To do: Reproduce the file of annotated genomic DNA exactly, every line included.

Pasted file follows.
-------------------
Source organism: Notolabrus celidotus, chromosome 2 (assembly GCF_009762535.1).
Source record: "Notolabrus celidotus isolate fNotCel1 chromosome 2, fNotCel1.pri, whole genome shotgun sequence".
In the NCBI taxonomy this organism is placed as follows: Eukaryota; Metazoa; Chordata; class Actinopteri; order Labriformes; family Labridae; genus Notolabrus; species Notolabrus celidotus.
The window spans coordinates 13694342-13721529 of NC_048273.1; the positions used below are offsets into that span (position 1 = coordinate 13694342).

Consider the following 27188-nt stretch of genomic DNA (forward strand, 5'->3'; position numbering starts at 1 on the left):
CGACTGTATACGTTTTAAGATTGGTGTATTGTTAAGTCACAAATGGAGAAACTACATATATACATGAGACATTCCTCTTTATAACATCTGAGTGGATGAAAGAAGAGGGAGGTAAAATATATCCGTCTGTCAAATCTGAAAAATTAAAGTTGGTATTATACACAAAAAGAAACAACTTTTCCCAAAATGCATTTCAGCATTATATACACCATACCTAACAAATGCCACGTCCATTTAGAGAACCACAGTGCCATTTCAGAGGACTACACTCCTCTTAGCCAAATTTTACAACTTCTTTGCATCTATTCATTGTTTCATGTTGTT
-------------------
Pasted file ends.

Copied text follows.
Source organism: Notolabrus celidotus, chromosome 2 (assembly GCF_009762535.1).
Source record: "Notolabrus celidotus isolate fNotCel1 chromosome 2, fNotCel1.pri, whole genome shotgun sequence".
In the NCBI taxonomy this organism is placed as follows: Eukaryota; Metazoa; Chordata; class Actinopteri; order Labriformes; family Labridae; genus Notolabrus; species Notolabrus celidotus.
The window spans coordinates 13694342-13721529 of NC_048273.1; the positions used below are offsets into that span (position 1 = coordinate 13694342).

Consider the following 27188-nt stretch of genomic DNA (forward strand, 5'->3'; position numbering starts at 1 on the left):
CGACTGTATACGTTTTAAGATTGGTGTATTGTTAAGTCACAAATGGAGAAACTACATATATACATGAGACATTCCTCTTTATAACATCTGAGTGGATGAAAGAAGAGGGAGGTAAAATATATCCGTCTGTCAAATCTGAAAAATTAAAGTTGGTATTATACACAAAAAGAAACAACTTTTCCCAAAATGCATTTCAGCATTATATACACCATACCTAACAAATGCCACGTCCATTTAGAGAACCACAGTGCCATTTCAGAGGACTACACTCCTCTTAGCCAAATTTTACAACTTCTTTGCATCTATTCATTGTTTCATGTTGTT